Development of a global evapotranspiration algorithm based on MODIS and global meteorology data
Remote Sensing of Environment
The objective of this research is to develop a global remote sensing evapotranspiration (ET) algorithm based on Cleugh et al.'s [Cleugh, H.A., R. Leuning, Q. Mu, S.W. Running (2007) Regional evaporation estimates from flux tower and MODIS satellite data. Remote Sensing of Environment 106, page 285–304- 2007 (doi: 10.1016/j.rse.2006.07.007).] Penman–Monteith based ET (RS-PM). Our algorithm considers both the surface energy partitioning process and environmental constraints on ET. We use ground-based meteorological observations and remote sensing data from the MODerate Resolution Imaging Spectroradiometer (MODIS) to estimate global ET by (1) adding vapor pressure deficit and minimum air temperature constraints on stomatal conductance; (2) using leaf area index as a scalar for estimating canopy conductance; (3) replacing the Normalized Difference Vegetation Index with the Enhanced Vegetation Index thereby also changing the equation for calculation of the vegetation cover fraction (FC); and (4) adding a calculation of soil evaporation to the previously proposed RS-PM method.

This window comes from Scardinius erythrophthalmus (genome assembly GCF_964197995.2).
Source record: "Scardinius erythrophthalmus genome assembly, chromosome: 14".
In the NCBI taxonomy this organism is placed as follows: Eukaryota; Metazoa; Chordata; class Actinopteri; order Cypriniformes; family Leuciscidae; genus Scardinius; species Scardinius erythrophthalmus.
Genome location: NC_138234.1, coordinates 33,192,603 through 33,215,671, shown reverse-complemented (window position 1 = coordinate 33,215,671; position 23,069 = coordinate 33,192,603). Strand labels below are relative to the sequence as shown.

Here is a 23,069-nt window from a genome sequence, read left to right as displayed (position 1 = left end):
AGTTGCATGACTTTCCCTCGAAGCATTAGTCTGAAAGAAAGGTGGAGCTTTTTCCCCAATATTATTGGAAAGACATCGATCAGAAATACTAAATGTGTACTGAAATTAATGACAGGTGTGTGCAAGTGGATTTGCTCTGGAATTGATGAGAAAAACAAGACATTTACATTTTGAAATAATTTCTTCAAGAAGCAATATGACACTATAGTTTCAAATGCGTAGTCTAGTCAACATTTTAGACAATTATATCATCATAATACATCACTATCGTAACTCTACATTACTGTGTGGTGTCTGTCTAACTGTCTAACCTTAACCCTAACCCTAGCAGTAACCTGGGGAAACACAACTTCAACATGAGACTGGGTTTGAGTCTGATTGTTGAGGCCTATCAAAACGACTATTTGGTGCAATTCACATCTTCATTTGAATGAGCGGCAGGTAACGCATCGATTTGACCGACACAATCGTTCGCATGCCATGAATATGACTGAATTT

We evaluate our algorithm using ET observations at 19 AmeriFlux eddy covariance flux towers. We calculated ET with both our Revised RS-PM algorithm and the RS-PM algorithm using Global Modeling and Assimilation Office (GMAO v. 4.0.0) meteorological data and compared the resulting ET estimates with observations. Results indicate that our Revised RS-PM algorithm substantially reduces the root mean square error (RMSE) of the 8-day latent heat flux (LE) averaged over the 19 towers from 64.6 W/m2 (RS-PM algorithm) to 27.3 W/m2 (Revised RS-PM) with tower meteorological data, and from 71.9 W/m2 to 29.5 W/m2 with GMAO meteorological data. The average LE bias of the tower-driven LE estimates to the LE observations changed from 39.9 W/m2 to − 5.8 W/m2 and from 48.2 W/m2 to − 1.3 W/m2 driven by GMAO data. The correlation coefficients increased slightly from 0.70 to 0.76 with the use of tower meteorological data. We then apply our Revised RS-PM algorithm to the globe using 0.05° MODIS remote sensing data and reanalysis meteorological data to obtain the annual global ET (MODIS ET) for 2001. As expected, the spatial pattern of the MODIS ET agrees well with that of the MODIS global terrestrial gross and net primary production (MOD17 GPP/NPP), with the highest ET over tropical forests and the lowest ET values in dry areas with short growing seasons. This MODIS ET product provides critical information on the regional and global water cycle and resulting environment changes.
Evapotranspiration, Meteorological data, MODIS, Remote sensing, Soil evaporation, Stomatal conductance, Vegetation cover fraction
© 2007 Elsevier
Qiaozhen Mu, Faith Ann Heinsch, Maosheng Zhao, Steven W. Running, Development of a global evapotranspiration algorithm based on MODIS and global meteorology data, Remote Sensing of Environment, Volume 111, Issue 4, 28 December 2007, Pages 519-536, http://dx.doi.org/10.1016/j.rse.2007.04.015